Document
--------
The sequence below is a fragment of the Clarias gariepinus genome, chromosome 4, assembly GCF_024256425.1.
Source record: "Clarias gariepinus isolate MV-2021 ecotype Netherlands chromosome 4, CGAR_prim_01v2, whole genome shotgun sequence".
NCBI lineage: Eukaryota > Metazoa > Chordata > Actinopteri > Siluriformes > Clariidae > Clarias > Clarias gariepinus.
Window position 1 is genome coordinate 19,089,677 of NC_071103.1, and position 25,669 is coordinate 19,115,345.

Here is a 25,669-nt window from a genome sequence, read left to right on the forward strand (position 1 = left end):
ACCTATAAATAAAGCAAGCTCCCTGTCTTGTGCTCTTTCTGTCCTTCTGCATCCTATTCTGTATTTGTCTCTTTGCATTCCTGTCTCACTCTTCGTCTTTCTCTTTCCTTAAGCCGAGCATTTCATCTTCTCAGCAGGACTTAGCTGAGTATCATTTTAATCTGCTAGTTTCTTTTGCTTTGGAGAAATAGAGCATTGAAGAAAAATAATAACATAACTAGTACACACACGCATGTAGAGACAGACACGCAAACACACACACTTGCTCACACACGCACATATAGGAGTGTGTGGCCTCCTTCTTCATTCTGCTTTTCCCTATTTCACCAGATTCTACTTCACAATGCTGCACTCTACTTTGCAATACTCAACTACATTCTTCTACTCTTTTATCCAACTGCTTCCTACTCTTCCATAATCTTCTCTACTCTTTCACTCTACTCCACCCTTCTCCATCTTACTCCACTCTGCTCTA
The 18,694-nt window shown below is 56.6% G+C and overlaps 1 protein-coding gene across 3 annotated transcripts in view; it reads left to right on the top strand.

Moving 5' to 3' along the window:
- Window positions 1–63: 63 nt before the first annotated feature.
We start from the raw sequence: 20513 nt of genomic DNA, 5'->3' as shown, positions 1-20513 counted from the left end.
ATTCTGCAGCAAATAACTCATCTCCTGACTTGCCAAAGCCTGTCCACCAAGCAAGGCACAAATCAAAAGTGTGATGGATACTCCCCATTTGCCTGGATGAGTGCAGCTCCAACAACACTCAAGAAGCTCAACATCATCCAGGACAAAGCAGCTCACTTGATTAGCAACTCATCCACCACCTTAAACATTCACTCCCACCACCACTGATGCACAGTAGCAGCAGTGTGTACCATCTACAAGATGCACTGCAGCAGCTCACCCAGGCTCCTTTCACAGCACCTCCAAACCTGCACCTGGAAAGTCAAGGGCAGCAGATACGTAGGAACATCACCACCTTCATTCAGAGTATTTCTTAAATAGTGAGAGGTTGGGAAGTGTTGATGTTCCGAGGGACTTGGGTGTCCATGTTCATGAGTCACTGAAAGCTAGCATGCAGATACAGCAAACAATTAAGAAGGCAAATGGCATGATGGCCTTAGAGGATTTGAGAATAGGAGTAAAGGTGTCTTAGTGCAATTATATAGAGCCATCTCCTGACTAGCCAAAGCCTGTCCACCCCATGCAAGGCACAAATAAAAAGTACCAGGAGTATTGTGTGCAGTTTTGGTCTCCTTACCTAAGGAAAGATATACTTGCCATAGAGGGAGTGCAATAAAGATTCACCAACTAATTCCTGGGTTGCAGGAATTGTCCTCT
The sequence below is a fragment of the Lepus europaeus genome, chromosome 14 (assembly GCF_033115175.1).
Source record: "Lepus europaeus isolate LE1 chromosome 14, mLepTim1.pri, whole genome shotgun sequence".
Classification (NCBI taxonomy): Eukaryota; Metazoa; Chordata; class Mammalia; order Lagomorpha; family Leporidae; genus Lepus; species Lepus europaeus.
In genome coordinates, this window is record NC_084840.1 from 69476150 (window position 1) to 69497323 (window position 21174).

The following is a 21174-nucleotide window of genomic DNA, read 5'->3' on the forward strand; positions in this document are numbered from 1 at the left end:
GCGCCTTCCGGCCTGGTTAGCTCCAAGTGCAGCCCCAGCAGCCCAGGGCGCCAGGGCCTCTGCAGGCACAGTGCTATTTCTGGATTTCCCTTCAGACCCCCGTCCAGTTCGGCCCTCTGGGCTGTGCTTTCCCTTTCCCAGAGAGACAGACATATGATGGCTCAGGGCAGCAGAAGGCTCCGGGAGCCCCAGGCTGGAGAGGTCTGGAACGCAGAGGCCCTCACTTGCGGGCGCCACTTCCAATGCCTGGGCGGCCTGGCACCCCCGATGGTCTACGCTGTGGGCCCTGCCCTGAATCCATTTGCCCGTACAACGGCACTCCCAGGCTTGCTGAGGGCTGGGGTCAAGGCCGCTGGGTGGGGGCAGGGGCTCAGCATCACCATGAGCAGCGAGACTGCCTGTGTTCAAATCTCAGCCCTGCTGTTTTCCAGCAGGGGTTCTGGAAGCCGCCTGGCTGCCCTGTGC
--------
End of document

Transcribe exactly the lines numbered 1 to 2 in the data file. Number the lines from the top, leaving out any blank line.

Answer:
The sequence below is a fragment of the Clarias gariepinus genome, chromosome 4, assembly GCF_024256425.1.
Source record: "Clarias gariepinus isolate MV-2021 ecotype Netherlands chromosome 4, CGAR_prim_01v2, whole genome shotgun sequence".